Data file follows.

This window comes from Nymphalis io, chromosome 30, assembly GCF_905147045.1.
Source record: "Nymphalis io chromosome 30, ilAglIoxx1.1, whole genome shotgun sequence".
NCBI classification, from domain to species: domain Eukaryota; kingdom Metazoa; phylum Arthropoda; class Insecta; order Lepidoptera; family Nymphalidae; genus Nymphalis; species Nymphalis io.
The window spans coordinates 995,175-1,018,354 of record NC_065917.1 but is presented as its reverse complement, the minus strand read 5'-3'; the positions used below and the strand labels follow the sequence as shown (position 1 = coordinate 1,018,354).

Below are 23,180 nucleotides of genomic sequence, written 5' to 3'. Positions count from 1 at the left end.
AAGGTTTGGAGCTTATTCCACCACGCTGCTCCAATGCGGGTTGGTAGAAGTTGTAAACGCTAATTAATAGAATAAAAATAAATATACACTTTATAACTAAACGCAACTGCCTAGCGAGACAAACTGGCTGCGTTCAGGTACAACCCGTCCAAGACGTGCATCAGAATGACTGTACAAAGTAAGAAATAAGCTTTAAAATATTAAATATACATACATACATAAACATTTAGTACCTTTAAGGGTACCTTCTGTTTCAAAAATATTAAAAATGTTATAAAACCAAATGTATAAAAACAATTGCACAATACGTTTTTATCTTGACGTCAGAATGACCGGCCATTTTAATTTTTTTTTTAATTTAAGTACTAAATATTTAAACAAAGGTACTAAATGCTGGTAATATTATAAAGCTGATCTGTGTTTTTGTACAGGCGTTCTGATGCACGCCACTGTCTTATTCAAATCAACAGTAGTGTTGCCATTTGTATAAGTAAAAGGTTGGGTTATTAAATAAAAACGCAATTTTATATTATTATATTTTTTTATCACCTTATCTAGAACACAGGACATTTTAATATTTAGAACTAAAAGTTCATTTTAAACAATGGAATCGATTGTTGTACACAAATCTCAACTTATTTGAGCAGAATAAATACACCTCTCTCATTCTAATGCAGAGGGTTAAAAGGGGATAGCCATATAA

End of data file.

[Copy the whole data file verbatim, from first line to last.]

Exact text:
This window comes from Nymphalis io, chromosome 30, assembly GCF_905147045.1.
Source record: "Nymphalis io chromosome 30, ilAglIoxx1.1, whole genome shotgun sequence".
NCBI classification, from domain to species: domain Eukaryota; kingdom Metazoa; phylum Arthropoda; class Insecta; order Lepidoptera; family Nymphalidae; genus Nymphalis; species Nymphalis io.
The window spans coordinates 995,175-1,018,354 of record NC_065917.1 but is presented as its reverse complement, the minus strand read 5'-3'; the positions used below and the strand labels follow the sequence as shown (position 1 = coordinate 1,018,354).

Below are 23,180 nucleotides of genomic sequence, written 5' to 3'. Positions count from 1 at the left end.
AAGGTTTGGAGCTTATTCCACCACGCTGCTCCAATGCGGGTTGGTAGAAGTTGTAAACGCTAATTAATAGAATAAAAATAAATATACACTTTATAACTAAACGCAACTGCCTAGCGAGACAAACTGGCTGCGTTCAGGTACAACCCGTCCAAGACGTGCATCAGAATGACTGTACAAAGTAAGAAATAAGCTTTAAAATATTAAATATACATACATACATAAACATTTAGTACCTTTAAGGGTACCTTCTGTTTCAAAAATATTAAAAATGTTATAAAACCAAATGTATAAAAACAATTGCACAATACGTTTTTATCTTGACGTCAGAATGACCGGCCATTTTAATTTTTTTTTTAATTTAAGTACTAAATATTTAAACAAAGGTACTAAATGCTGGTAATATTATAAAGCTGATCTGTGTTTTTGTACAGGCGTTCTGATGCACGCCACTGTCTTATTCAAATCAACAGTAGTGTTGCCATTTGTATAAGTAAAAGGTTGGGTTATTAAATAAAAACGCAATTTTATATTATTATATTTTTTTATCACCTTATCTAGAACACAGGACATTTTAATATTTAGAACTAAAAGTTCATTTTAAACAATGGAATCGATTGTTGTACACAAATCTCAACTTATTTGAGCAGAATAAATACACCTCTCTCATTCTAATGCAGAGGGTTAAAAGGGGATAGCCATATAA